Please use this identifier to cite or link to this item: http://ds.saudeindigena.icict.fiocruz.br/handle/bvs/6006
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dc.contributor.authorNormando, David-
dc.contributor.authorFaber, Jorge-
dc.contributor.authorGuerreiro, João Farias-
dc.contributor.authorQuintão, Cátia Cardoso Abdo-
dc.date.accessioned2022-01-25T19:39:55Z-
dc.date.available2022-01-25T19:39:55Z-
dc.date.issued2011-
dc.identifier.citationNORMANDO, David; FABER, Jorge; GUERREIRO, João Farias; QUINTÃO, Cátia Cardoso Abdo. Dental Occlusion in a Split Amazon Indigenous Population: Genetics Prevails over Environment. PLoS ONE, v. 6, n. 12, p. e28387, 2011en_US
dc.identifier.issn1932-6203-
dc.identifier.urihttp://ds.saudeindigena.icict.fiocruz.br/handle/bvs/6006-
dc.language.isoengen_US
dc.publisherDennis O’Rourke, University of Utahen_US
dc.rightsopen accessen_US
dc.subject.otherRegião Amazônicaen_US
dc.subject.otherAmazonasen_US
dc.subject.otherAraráen_US
dc.subject.otherRio Xingúen_US
dc.subject.otherTestes Estatísticosen_US
dc.subject.otherDieta Alimentaren_US
dc.subject.otherAlimentação e Nutriçãoen_US
dc.titleDental Occlusion in a Split Amazon Indigenous Population: Genetics Prevails over Environmenten_US
dc.typeArticleen_US
dc.description.abstractenStudies examining human and nonhuman primates have supported the hypothesis that the recent increase in the occurrence of misalignment of teeth and/or incorrect relation of dental arches, named dental malocclusion, is mainly attributed to the availability of a more processed diet and the reduced need for powerful masticatory action. For the first time on live human populations, genetic and tooth wear influences on occlusal variation were examined in a split indigenous population. The Arara-Iriri people are descendants of a single couple expelled from a larger village. In the resultant village, expansion occurred through the mating of close relatives, resulting in marked genetic cohesion with substantial genetic differences. Methodology/Principal Findings Dental malocclusion, tooth wear and inbreeding coefficient were evaluated. The sample examined was composed of 176 individuals from both villages. Prevalence Ratio and descriptive differences in the outcomes frequency for each developmental stage of the dentition were considered. Statistical differences between the villages were examined using the chi-square test or Fisher's exact statistic. Tooth wear and the inbreeding coefficient (F) between the villages was tested with Mann-Whitney statistics. All the statistics were performed using two-tailed distribution at p≤0.05. The coefficient inbreeding (F) confirmed the frequent incestuous unions among the Arara-Iriri indigenous group. Despite the tooth wear similarities, we found a striking difference in occlusal patterns between the two Arara villages. In the original village, dental malocclusion was present in about one third of the population; whilst in the resultant village, the occurrence was almost doubled. Furthermore, the morphological characteristics of malocclusion were strongly different between the groups. Conclusions/Significance Our findings downplay the widespread influence of tooth wear, a direct evidence of what an individual ate in the past, on occlusal variation of living human populations. They also suggest that genetics plays the most important role on dental malocclusion etiology.en_US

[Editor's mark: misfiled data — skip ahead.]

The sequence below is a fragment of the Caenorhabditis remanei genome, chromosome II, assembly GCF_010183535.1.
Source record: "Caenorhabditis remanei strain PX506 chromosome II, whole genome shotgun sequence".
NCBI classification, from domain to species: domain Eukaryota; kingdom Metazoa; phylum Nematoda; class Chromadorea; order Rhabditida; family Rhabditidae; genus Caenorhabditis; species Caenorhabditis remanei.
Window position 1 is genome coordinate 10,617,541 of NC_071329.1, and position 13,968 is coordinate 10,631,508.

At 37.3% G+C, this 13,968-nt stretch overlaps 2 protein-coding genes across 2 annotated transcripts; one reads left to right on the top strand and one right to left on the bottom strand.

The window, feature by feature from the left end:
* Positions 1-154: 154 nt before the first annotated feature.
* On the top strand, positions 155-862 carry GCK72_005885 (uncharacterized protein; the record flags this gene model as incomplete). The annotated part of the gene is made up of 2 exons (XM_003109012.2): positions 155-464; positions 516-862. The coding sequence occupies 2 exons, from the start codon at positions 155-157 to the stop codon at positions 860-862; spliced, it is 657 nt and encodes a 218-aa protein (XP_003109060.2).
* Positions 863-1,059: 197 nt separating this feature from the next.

dc.identifier.doi10.1371/journal.pone.0028387-
dc.subject.decsBrasilen_US
dc.subject.decsSaúde de Populações Indígenasen_US
dc.subject.decsÍndios Sul-Americanosen_US
dc.subject.decsGenética Humanaen_US
dc.subject.decsDentiçãoen_US
dc.subject.decsOclusão Dentáriaen_US
dc.subject.decsEndogamiaen_US
dc.subject.decsAlimentos, Dieta e Nutriçãoen_US
dc.subject.enBrazilen_US
dc.subject.enHealth of Indigenous Peoplesen_US
dc.subject.enIndians, South Americanen_US
dc.subject.enMalocclusionen_US
dc.subject.enInbreedingen_US
dc.subject.enDental Occlusionen_US
dc.subject.enDiet, Food, and Nutritionen_US
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